Dec 23, 2010

Philips has transformed the Business Center OLED Lighting into a Global Business Unit OLED. They tell us that this emphasizes the importance of OLEDs within Philips. Kristin Knappstein, Head of Business Creation in the OLED unit has kindly agreed to answer a few questions we had.

Kristin Knappstein photo

Q: Hi Kristin, and thanks for your time. You have launched the first Lumiblade panels back in 2009. How's the response so far?

The first Lumiblade panels were already available in 2008 through our Technology kit, which was very well sought after.

Since then we have had constant request for panels in all shapes and sizes. Today, people not only can order from from our webshop a wide array of standard panels – which are delivered in our Lumiblade Experience Kit – but also our Lumiblade modules and moreover Lumiblades of individual shapes and sizes by contacting us.

Reactions have been very positive and inspiring to us. General statements by our customers are that it is good to have a brand new technology accessible the way we as Philips give access to it. As for a customer driven company it is our strategy to have this feedback in order to align our products with the customer needs.



Q: You have recently installed 800 panels in the Austin-Martin show room. Do you have other big installations? Can you tell us why people are choosing to use OLEDs?

Jason Bruges, who made the art installation for Aston Martin, also used around 150 of our Lumiblade OLED panels for his installation Mimosa, which we showed this year at the SuperStudio in Milan. In addition, the British designer-artist collective rAndom International made the interactive installation “You Fade to Light” with more than 900 of our Lumiblade panels. A limited edition of this installation is commercially available and has been sold to people who love OLEDs for their innovative character and surprising light effect.

Q: What markets are you currently aiming for with those sample panels?

Since the OLED technology is a rather new technology and we are still some time away from mass production and mass prices, we target at this time the high-end design luminaire market as well as the art installation market. “Edge” by Established & Sons as well as “O’Leaf” by Modular – the later being the first off-the-shelf OLED product worldwide – target already the market for decorative luminaires: well designed, at affordable prices. In the coming years we already see this shifting more towards medium segments in this market. However, it will still take a little bit of time until OLEDs will be an everyday-household lighting product.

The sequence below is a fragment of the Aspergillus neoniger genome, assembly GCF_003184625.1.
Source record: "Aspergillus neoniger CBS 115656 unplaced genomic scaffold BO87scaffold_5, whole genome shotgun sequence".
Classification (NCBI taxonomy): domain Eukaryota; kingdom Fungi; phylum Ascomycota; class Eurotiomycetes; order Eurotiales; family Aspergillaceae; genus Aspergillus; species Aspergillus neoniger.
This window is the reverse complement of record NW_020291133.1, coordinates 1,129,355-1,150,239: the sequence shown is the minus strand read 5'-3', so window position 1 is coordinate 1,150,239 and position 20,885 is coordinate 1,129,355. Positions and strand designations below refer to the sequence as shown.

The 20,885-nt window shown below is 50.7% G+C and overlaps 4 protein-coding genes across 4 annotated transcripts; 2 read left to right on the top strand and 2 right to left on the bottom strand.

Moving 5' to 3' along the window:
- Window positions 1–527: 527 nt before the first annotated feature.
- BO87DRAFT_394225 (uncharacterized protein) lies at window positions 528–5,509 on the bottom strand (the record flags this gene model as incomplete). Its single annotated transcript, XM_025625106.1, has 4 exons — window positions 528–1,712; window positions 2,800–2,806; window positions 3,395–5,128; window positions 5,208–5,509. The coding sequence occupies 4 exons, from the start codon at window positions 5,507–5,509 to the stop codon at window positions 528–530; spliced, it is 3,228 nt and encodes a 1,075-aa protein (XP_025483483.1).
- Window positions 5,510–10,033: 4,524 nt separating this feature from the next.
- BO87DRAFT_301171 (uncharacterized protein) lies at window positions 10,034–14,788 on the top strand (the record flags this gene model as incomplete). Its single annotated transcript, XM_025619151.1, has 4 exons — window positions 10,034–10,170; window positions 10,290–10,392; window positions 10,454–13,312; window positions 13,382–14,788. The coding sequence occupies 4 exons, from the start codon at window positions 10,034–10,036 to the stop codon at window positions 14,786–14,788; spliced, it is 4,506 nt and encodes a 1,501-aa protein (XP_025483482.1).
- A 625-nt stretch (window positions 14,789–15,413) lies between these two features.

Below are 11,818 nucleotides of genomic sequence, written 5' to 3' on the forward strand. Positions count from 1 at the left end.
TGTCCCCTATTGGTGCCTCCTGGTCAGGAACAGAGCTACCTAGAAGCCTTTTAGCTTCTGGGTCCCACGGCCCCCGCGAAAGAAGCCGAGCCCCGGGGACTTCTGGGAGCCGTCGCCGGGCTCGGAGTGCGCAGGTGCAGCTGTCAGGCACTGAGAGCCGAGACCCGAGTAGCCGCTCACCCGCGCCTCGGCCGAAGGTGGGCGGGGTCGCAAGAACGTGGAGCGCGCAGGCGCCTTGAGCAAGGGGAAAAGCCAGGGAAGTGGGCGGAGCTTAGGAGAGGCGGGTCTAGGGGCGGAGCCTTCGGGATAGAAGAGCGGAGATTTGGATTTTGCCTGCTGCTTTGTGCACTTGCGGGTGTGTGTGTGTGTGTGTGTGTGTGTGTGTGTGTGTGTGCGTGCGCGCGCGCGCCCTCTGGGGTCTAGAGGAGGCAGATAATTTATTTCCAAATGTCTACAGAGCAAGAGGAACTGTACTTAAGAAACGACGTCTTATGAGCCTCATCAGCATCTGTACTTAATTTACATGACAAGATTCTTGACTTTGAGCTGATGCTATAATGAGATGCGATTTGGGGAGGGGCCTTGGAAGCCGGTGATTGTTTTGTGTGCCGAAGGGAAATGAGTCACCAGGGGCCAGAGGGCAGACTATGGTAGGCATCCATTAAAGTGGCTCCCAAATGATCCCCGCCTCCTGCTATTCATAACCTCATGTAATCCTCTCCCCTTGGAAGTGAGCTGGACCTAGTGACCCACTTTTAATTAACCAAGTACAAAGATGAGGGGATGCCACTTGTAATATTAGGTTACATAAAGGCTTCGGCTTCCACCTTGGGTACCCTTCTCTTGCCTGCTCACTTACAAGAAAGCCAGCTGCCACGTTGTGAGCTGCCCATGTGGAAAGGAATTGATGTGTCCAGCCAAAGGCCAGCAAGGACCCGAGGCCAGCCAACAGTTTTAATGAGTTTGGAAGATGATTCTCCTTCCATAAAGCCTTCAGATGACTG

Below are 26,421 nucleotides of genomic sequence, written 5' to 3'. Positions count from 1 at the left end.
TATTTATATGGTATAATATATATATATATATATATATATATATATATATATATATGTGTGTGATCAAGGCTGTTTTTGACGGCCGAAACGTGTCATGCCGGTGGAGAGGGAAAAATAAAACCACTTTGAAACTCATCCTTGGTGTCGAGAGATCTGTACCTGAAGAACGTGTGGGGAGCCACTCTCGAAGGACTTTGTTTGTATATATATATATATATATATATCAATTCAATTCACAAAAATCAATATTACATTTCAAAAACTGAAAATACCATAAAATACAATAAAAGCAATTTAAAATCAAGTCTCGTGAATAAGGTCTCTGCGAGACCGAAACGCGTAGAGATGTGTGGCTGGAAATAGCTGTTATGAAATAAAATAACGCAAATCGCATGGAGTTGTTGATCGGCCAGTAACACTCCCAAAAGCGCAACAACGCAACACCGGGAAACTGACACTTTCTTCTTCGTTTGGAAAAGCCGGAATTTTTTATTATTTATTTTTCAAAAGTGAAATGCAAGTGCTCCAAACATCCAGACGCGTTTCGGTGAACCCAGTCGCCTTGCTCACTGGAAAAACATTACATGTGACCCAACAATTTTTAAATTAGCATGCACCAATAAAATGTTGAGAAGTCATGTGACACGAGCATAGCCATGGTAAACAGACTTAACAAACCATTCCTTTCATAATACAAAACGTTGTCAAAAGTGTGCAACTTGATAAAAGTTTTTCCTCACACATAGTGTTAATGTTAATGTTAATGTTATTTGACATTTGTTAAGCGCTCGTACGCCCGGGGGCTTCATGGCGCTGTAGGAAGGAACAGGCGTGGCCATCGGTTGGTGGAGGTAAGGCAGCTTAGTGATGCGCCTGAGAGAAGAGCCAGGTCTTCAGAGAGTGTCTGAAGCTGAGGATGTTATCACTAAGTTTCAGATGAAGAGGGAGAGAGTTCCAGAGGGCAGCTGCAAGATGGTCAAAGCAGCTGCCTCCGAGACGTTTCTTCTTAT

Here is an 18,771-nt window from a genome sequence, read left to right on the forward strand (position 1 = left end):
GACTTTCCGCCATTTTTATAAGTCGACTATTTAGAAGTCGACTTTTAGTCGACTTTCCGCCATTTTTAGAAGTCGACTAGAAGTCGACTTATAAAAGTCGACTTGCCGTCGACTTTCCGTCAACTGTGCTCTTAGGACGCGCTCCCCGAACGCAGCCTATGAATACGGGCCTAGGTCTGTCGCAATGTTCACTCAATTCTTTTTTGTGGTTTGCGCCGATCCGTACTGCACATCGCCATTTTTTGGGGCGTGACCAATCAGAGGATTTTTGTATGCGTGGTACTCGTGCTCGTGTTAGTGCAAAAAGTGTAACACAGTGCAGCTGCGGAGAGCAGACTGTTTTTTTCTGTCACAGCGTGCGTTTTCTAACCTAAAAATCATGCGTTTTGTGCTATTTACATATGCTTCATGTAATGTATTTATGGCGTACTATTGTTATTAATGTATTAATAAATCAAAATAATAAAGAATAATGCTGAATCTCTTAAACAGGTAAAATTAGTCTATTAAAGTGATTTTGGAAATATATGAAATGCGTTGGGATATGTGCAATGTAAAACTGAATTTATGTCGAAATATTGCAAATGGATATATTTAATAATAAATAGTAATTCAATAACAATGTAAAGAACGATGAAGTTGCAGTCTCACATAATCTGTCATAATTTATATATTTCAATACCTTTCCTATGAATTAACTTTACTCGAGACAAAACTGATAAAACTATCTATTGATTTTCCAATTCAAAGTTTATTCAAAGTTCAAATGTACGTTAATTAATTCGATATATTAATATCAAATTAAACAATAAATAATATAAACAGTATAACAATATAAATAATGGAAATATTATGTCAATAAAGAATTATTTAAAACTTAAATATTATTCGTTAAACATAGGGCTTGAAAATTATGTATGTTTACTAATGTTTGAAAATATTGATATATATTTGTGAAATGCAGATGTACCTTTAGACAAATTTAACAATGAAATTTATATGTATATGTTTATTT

Philips O Leaf OLED lampPhilips OLeaf OLED lamp

Q: You are still only making 'sample' volumes. When can we expect volume production and more down-to-earth prices?

Production picks up momentum while we speak. “O’Leaf” by Modular and “Edge” by Established & Sons are designed as volume products: “O’Leaf” e.g. costs the end-user around 1.200-1.400€, which addresses still an up-market segment but sells one order of magnitude lower than the objects we have seen in the market so far. The era of affordable lamps in larger amounts has already begun and we see this path opening very soon also for other players and designs.

Q: How much does the "Edge" cost?

The “Edge” is a design collaboration between Philips Lumiblade and Amanda Levete for Established & Sons. This desk lamp will be sold via the webshop of Establish & Sons and will cost approx. 2.200 Euros.

Q: Can you update us on the Lumiblade Creative lab? Do you have new designs coming from it?

The Philips Lumiblade Creative Lab is a great success with designers, architects and luminaire producers. People have the chance to experience the new light source OLED live and to come up with new designs and forms of applications. We have several projects going on at the moment but it is too early to give any details right now.